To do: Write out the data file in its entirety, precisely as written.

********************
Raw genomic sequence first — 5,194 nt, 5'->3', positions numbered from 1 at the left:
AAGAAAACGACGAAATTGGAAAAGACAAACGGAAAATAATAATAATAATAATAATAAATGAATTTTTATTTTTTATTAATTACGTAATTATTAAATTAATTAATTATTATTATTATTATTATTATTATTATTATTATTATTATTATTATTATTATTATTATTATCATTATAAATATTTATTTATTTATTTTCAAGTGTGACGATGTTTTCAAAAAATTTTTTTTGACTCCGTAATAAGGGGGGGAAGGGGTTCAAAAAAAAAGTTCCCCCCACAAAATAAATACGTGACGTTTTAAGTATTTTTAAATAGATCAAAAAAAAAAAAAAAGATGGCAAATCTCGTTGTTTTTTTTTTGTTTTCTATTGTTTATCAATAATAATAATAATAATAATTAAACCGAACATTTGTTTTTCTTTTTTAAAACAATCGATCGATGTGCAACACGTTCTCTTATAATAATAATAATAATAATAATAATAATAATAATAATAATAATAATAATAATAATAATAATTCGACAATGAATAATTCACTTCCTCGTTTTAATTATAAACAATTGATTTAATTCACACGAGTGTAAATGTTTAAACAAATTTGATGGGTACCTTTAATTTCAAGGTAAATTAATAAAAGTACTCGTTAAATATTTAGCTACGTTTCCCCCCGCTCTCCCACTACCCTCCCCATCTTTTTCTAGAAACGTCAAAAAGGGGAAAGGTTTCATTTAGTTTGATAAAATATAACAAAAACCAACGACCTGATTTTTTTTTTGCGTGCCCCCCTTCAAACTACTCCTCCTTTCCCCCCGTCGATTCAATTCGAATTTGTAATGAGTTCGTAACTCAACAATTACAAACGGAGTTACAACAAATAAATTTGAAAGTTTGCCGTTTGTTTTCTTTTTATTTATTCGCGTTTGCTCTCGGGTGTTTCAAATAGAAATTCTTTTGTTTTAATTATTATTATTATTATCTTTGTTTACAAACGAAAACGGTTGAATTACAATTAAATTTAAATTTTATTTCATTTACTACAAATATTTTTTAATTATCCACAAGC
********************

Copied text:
Raw genomic sequence first — 5,194 nt, 5'->3', positions numbered from 1 at the left:
AAGAAAACGACGAAATTGGAAAAGACAAACGGAAAATAATAATAATAATAATAATAAATGAATTTTTATTTTTTATTAATTACGTAATTATTAAATTAATTAATTATTATTATTATTATTATTATTATTATTATTATTATTATTATTATTATTATTATTATTATCATTATAAATATTTATTTATTTATTTTCAAGTGTGACGATGTTTTCAAAAAATTTTTTTTGACTCCGTAATAAGGGGGGGAAGGGGTTCAAAAAAAAAGTTCCCCCCACAAAATAAATACGTGACGTTTTAAGTATTTTTAAATAGATCAAAAAAAAAAAAAAAGATGGCAAATCTCGTTGTTTTTTTTTTGTTTTCTATTGTTTATCAATAATAATAATAATAATAATTAAACCGAACATTTGTTTTTCTTTTTTAAAACAATCGATCGATGTGCAACACGTTCTCTTATAATAATAATAATAATAATAATAATAATAATAATAATAATAATAATAATAATAATAATAATTCGACAATGAATAATTCACTTCCTCGTTTTAATTATAAACAATTGATTTAATTCACACGAGTGTAAATGTTTAAACAAATTTGATGGGTACCTTTAATTTCAAGGTAAATTAATAAAAGTACTCGTTAAATATTTAGCTACGTTTCCCCCCGCTCTCCCACTACCCTCCCCATCTTTTTCTAGAAACGTCAAAAAGGGGAAAGGTTTCATTTAGTTTGATAAAATATAACAAAAACCAACGACCTGATTTTTTTTTTGCGTGCCCCCCTTCAAACTACTCCTCCTTTCCCCCCGTCGATTCAATTCGAATTTGTAATGAGTTCGTAACTCAACAATTACAAACGGAGTTACAACAAATAAATTTGAAAGTTTGCCGTTTGTTTTCTTTTTATTTATTCGCGTTTGCTCTCGGGTGTTTCAAATAGAAATTCTTTTGTTTTAATTATTATTATTATTATCTTTGTTTACAAACGAAAACGGTTGAATTACAATTAAATTTAAATTTTATTTCATTTACTACAAATATTTTTTAATTATCCACAAGC